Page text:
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NOTE: This question is different from decompress ZIP with given encoding because none of those solutions work, and I'm unsure if a properly-functioning unzip program can even retrieve the correct filename.

There is a zip file with a Japanese character file name. unzip can specify character encodings, which usually works to retrieve correct filenames. (It isn't in the man or info page for unzip for my distribution, but it is in the executable's help output.)

But it doesn't work for some zip files, including this one. This is a collection of files for the animating program MikuMikuDance. Several files have a 'garbage' filename when used with unzip -O sjis -l archive.zip, or when decompressed with file-roller.

Another file in the archive refers to the garbage filenames, although it refers to the shift-JIS encoding of the name and not UTF8. It tries to load these files, so if they're named wrong, they can't load. The question here is whether the zip file is such that the correct filenames could be extracted by a different program, and whether they were named correctly on the uploader's system.

The desired filename is 'Figure_その他.fx' ("other" in Japanese). It appears to have two different representations in the zip file, one as "����" which is SJIS being interpreted as UTF8, and elsewhere as U+0082 and some Thai characters:

grep binary file This second version is the output from unzip, with or without -O sjis option. There doesn't seem to be any way to convert this back to the original filename.

The original zip file can be downloaded here (25 MB), and its contents can be opened with the free program MikuMikuDance although the '.fx' file is used for MikuMikuEffect which requires several native libraries to run in Wine. But maybe someone can answer this without the zip file.

Do zip files store an alternate filename that is normally unused? Is backslashes being displayed as yen signs on Japanese computers related in any way to the filename not being used? If you take the string that shows up as 'Normalmap Effect\Skin\Figure_���̑�.fx' and pipe it to iconv -f sjis -t utf8, the output is 'Normalmap Effect¥Skin¥Figure_その他.fx'. Wikipedia talks about an 'extra field'; is this being used to store and retrieve the 'bad' filename?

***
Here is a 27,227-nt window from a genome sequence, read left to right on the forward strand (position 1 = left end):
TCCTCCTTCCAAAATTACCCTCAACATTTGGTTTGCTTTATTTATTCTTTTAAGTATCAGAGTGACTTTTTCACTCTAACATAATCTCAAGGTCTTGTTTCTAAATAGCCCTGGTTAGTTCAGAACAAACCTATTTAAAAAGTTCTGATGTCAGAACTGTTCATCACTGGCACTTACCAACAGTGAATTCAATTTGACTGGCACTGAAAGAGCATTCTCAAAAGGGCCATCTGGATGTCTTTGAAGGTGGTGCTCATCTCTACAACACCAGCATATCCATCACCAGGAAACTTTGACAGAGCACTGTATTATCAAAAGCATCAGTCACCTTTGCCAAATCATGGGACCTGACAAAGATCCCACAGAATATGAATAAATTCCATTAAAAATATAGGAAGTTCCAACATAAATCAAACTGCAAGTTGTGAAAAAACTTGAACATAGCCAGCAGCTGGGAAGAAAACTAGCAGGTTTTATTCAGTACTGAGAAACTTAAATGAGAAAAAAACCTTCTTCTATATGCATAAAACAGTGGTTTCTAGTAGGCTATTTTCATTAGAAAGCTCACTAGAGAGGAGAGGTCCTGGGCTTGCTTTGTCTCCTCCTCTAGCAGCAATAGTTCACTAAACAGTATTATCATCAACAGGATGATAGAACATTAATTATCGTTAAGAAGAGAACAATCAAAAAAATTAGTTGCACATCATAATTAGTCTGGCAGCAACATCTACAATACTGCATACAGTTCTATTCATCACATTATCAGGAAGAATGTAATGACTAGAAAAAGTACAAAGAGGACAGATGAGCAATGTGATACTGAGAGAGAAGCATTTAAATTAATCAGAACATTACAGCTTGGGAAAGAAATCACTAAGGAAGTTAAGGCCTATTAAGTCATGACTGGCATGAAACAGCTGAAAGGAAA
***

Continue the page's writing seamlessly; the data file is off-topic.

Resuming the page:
• There is no formal specification for the charset used to encode entries in a zip file. – Ignacio Vazquez-Abrams May 3 '18 at 23:13
  • Possible duplicate of decompress ZIP with given encoding – JakeGould May 3 '18 at 23:39
  • The solution—as suggested in the dupe post I connected this to—is to use 7-Zip or Unrar instead of plain old Zip. – JakeGould May 3 '18 at 23:40
  • It's definitely not a duplicate of that post. I mention the top answer to that question in the first paragraph. Another answer mentioned 7z's encoding selection; for i in {1..3000}; do 7z l -scs$i 'archive.zip' |grep その他; echo $i; done returns nothing for i<3000, though there are a bunch of identifiers above 3000. – Misaki May 4 '18 at 0:04
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    So the compressing program interpreted SJIS as iso8859-11 or something very similar, one of the bytes was somehow changed in the process, this wrong result was stored as "Unicode filename", and decompressing programs use the wrong result. The correct 'wrong' filename as iso8859-11 would be "<U+0082>ป<U+0082>ฬ<U+0091>ผ", but in the zipfile it's "Figure_<U+0082>ป<U+0082>ฬ‘ผ.fx". – Misaki May 5 '18 at 20:27
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I have just tested this for myself, using the link you provided, and downloaded a file entitled Thank You For You Project.zip, which I had to unzip using passcode 864 with 7-zip, and encountered no problems at all. Did I have the right file?

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Backslashes displaying as yen signs is unrelated. The second filename is the UTF-8 filename, as documented in sections 4.5, 4.6, and Appendix D of the .ZIP specification.

In this particular case, the filename was passed to the packaging program in Shift-JIS, but was assumed to be ISO-8859-11 or TIS-620 (Thai encodings) by the packaging program. One of the bytes of the input was assumed to be, or converted into a different character in Unicode, preventing recovery of the correct filename.

When the Info-ZIP Unicode Path Extra Field is used, programs like 7z or Info-ZIP's unzip assume that it's valid, and ignore the basic filename field and the -O option used with unzip to set the source character encoding.

A patch that adds an option to override this behaviour would likely be welcomed by the program's maintainers.

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